“Karl Marx: The End of the Enlightenment” in Reading as Democracy in Crisis: Interpretation, Theory, History. James Rovira, ed. Lexington Books, 2019.
Abstract: This chapter seeks to locate Marx and his most salient ideas in their historical context. Working against the myth of a unified or cohesive system in Marx’s thinking, I track the shifts in Marx’s work as the events of the mid-nineteenth century redirected his methods and analysis. Attempting to either avoid or unpack the specialist’s jargon, I have worked to provide an account of Marx’s thought and how it differed from the other radical thinkers of his age suitable for upper-division undergraduates and graduate students, alike. Special attention is given to the Marx’s “reading of history” as an interpretive strategy developed within the context of Hegelian philosophy and the Scottish Enlightenment. Additionally, the core concepts of alienation, ideology, and commodity fetish are placed in relation to each other, arguing that Marx’s use of these conceptual tools, adapted from other thinkers, reveal important shifts in Marx’s critique of capitalism.
“Far from being the work of a static prophet with a unified theory of capitalism and its inevitable downfall, Marx’s writings are filled with the kind contradictions that would be expected to develop throughout the lifetime of a serious scholar.”
“The Affects of ‘Fourier’: Locating Free Love Socialism in Aurora Leigh” in Women’s Literary Networks and Romanticism: “A Tribe of Authoresses.” Andrew O. Winkles and Angela Rehbein, eds. Liverpool University Press, 2017.
Abstract: Unpacking the various meanings that Elizabeth Barrett Browning associated with the utopian socialist Charles Fourier in Aurora Leigh (1855), I argue that “Fourier” serves as an emotionally charged sign for EBB referring not only to contemporary political struggles surrounding the radical Left but also to EBB’s personal psychoanalytic conflicts against both her father and her own queer desires (particularly, for George Sand). Thus, “Fourier” functions a nodal point in the text where a crisis during the development of capitalism and EBB’s individual psychological needs meet to produce a dismissal not only of the economic and social alternatives that were available at that historical moment but also of the forms of queer sexual identity that challenged the heteronormative order.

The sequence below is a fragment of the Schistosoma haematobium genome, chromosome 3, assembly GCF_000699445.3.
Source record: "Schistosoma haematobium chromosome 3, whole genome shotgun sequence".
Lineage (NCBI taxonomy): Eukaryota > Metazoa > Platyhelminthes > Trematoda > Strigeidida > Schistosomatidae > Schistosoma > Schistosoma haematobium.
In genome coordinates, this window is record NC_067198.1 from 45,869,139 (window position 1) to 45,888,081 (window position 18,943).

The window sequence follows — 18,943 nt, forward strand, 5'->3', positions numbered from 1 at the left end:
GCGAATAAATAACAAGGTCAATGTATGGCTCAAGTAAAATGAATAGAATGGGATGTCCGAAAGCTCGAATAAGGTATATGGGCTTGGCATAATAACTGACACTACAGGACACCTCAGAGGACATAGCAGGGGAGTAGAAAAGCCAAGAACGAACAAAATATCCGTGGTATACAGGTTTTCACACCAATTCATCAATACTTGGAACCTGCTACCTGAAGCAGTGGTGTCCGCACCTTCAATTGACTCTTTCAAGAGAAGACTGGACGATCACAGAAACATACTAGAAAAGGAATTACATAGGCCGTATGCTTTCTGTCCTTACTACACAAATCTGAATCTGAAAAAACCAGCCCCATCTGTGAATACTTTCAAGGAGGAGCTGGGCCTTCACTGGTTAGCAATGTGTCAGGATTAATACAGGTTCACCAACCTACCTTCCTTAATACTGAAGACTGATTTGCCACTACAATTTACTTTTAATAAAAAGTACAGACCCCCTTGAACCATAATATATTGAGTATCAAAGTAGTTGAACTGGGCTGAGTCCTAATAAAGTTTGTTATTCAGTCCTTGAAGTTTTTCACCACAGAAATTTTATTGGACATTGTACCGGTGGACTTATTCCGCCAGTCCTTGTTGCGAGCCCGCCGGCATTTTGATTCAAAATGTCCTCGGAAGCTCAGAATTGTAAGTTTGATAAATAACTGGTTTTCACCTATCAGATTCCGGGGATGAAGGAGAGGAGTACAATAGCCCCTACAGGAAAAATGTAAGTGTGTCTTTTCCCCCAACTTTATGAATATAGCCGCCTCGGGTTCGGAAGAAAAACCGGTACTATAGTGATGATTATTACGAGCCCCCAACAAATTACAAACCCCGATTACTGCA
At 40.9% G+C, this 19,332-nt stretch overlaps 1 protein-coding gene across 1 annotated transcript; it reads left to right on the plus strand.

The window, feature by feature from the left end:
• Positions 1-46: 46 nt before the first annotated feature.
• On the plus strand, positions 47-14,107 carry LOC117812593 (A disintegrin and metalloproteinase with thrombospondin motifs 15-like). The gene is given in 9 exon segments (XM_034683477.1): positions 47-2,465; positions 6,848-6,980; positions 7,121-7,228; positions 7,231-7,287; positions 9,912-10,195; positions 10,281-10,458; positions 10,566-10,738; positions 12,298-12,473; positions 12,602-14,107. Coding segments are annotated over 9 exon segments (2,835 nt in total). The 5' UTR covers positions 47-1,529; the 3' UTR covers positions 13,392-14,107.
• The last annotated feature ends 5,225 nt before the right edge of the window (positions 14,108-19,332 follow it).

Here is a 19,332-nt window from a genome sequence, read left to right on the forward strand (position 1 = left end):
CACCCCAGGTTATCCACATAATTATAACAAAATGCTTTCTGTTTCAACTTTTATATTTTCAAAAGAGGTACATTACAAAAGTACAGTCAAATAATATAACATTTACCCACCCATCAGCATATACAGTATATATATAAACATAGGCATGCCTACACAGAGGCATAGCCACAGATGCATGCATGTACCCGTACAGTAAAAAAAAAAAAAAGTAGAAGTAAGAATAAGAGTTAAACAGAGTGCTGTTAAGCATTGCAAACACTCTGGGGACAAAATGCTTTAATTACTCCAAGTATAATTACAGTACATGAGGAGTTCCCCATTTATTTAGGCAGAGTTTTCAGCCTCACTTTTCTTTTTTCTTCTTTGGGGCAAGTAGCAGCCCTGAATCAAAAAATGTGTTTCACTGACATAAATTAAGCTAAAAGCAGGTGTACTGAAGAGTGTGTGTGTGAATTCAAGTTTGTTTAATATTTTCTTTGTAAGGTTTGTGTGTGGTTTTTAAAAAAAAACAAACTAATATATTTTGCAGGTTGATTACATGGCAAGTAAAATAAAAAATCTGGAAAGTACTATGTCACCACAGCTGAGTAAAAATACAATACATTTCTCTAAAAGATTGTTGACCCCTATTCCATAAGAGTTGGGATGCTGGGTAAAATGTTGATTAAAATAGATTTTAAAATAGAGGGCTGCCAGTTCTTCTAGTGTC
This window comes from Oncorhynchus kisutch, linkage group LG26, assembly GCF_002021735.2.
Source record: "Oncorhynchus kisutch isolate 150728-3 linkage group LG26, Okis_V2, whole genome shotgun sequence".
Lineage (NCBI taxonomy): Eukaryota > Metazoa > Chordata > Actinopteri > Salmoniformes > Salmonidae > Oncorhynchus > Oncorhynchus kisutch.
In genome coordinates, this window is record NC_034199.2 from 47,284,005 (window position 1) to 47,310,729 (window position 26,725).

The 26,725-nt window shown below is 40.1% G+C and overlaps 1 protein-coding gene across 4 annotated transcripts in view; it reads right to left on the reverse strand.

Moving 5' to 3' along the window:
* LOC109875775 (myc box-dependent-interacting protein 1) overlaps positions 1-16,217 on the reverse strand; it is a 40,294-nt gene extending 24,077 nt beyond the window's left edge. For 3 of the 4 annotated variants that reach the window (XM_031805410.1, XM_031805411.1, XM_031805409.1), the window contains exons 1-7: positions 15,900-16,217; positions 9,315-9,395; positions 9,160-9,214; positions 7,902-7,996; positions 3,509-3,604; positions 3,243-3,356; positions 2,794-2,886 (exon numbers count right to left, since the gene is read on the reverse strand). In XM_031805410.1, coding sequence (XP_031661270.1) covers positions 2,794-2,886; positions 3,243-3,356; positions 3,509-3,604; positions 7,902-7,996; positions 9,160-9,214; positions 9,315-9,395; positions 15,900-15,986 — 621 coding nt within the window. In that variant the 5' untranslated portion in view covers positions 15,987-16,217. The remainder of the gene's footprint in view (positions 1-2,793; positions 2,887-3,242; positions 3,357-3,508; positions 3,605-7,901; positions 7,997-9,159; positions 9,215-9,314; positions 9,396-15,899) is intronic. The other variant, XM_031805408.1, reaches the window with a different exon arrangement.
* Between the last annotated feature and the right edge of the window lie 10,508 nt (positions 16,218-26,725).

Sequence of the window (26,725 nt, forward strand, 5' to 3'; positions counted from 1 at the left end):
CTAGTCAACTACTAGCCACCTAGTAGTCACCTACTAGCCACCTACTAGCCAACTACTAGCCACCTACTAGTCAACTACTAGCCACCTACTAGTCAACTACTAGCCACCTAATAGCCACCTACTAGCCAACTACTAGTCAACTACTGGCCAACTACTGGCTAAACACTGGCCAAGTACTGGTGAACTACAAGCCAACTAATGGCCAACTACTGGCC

“The various functions of ‘Fourier’ attest to the complexity of the political message in Aurora Leigh, but they also indicate something of the process by which subjects come to commit themselves to certain ideological positions and how texts emerge through the interactions of various cultural fields, including those of politics, family, and sexuality.”
Rienzi: A Drama in Five Acts by Mary Russell Mitford. A Digital Scholarly Edition prepared for The Digital Mitford (Forthcoming)
Abstract: Rienzi, the most successful of Mary Russell Mitford’s dramas, was first staged in Convent Garden in 1828 and ran for fourteen nights. Drawn from Mitford’s reading of Gibbon, the play follows the unlikely rise and tragic fall of the fourteenth-century revolutionary, Cola di Rienzi. Lowly-born and a man of the people, Rienzi sought to put an end to the abuses committed by Rome’s aristocratic families and restore the glory of the ancient Republic. Mitford radically condenses Rienzi’s career and embellishes the story with a Shakespearean love plot, producing a thought provoking and politically ambiguous tale of the struggle for social justice and the dangers of personal ambition.
I am preparing a digital scholarly edition of Rienzi. In addition to a new headnote and annotations, this Digital Mitford edition will allow for a side by side comparison of the original manuscript, the first print edition (1828), and the revised edition that appeared in Mitford’s collected works (1854).